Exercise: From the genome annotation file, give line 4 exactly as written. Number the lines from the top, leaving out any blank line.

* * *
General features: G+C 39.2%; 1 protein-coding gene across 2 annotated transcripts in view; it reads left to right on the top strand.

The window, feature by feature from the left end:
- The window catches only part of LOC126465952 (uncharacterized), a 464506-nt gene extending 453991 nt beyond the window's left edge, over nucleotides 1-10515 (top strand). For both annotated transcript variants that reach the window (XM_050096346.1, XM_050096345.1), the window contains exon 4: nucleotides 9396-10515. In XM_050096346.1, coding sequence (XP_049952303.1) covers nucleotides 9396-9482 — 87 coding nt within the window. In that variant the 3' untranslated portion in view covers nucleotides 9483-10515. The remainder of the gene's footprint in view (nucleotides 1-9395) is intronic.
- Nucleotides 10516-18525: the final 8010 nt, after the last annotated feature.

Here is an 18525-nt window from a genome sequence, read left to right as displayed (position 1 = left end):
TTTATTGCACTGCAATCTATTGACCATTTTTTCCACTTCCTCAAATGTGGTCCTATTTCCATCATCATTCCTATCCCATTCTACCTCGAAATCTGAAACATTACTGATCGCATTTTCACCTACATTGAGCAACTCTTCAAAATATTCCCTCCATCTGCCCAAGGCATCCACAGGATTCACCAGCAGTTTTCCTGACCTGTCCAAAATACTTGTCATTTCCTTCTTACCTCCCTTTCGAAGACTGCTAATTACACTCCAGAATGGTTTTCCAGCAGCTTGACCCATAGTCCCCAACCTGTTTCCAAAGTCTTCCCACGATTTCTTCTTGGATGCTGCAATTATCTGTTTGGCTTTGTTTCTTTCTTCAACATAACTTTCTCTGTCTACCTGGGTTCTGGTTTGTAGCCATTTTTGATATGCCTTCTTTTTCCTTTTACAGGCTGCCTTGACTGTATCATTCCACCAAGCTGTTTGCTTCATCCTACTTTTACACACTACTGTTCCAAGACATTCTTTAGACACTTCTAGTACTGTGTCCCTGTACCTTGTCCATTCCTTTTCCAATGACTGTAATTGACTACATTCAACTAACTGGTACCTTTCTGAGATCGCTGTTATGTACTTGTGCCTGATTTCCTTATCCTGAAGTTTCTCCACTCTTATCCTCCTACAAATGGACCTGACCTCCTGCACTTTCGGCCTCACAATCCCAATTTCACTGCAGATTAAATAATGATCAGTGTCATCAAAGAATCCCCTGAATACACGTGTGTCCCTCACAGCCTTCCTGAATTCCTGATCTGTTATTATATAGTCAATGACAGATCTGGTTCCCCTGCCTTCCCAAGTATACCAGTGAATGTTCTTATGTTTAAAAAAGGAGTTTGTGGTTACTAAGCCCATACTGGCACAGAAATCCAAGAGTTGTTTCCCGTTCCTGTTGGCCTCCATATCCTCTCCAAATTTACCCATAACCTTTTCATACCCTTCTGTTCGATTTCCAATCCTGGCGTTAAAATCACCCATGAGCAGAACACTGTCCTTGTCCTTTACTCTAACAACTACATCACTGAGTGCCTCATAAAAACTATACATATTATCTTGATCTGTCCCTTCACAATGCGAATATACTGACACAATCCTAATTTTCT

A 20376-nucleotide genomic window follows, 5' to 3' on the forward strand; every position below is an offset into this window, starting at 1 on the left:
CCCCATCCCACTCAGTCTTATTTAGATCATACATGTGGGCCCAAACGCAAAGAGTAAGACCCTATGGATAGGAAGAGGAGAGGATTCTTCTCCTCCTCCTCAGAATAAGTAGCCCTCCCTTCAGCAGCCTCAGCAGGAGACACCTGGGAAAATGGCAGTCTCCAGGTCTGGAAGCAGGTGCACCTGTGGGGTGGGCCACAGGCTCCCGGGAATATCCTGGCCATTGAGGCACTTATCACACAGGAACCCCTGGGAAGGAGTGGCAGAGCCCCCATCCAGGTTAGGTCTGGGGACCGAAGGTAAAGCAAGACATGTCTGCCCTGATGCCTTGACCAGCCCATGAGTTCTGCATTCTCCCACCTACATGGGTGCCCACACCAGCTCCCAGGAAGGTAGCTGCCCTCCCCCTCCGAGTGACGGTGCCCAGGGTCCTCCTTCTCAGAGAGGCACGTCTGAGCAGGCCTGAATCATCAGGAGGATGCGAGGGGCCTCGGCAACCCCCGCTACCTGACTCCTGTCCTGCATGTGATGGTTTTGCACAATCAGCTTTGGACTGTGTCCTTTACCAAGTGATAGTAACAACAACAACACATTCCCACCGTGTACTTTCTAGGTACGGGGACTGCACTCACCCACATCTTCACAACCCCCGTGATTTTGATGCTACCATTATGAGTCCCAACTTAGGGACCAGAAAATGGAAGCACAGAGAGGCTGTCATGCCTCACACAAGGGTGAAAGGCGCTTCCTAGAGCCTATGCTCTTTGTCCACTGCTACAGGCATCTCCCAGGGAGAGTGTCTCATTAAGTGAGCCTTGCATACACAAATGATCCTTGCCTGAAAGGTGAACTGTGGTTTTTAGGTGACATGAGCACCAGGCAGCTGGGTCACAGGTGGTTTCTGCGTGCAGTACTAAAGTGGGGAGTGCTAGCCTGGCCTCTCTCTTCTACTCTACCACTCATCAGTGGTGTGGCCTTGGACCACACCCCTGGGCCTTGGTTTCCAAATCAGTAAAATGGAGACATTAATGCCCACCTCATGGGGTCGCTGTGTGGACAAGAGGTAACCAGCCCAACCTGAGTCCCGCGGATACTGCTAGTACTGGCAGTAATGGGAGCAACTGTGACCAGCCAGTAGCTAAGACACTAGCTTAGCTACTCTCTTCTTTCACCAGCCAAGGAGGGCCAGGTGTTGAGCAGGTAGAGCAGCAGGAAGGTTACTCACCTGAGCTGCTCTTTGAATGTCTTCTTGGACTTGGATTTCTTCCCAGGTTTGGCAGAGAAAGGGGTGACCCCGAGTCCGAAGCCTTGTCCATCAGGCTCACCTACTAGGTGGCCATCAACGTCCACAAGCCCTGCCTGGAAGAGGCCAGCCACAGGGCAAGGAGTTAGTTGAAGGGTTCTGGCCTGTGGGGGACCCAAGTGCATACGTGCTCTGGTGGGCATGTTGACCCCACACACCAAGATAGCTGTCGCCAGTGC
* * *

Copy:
- Nucleotides 10516-18525: the final 8010 nt, after the last annotated feature.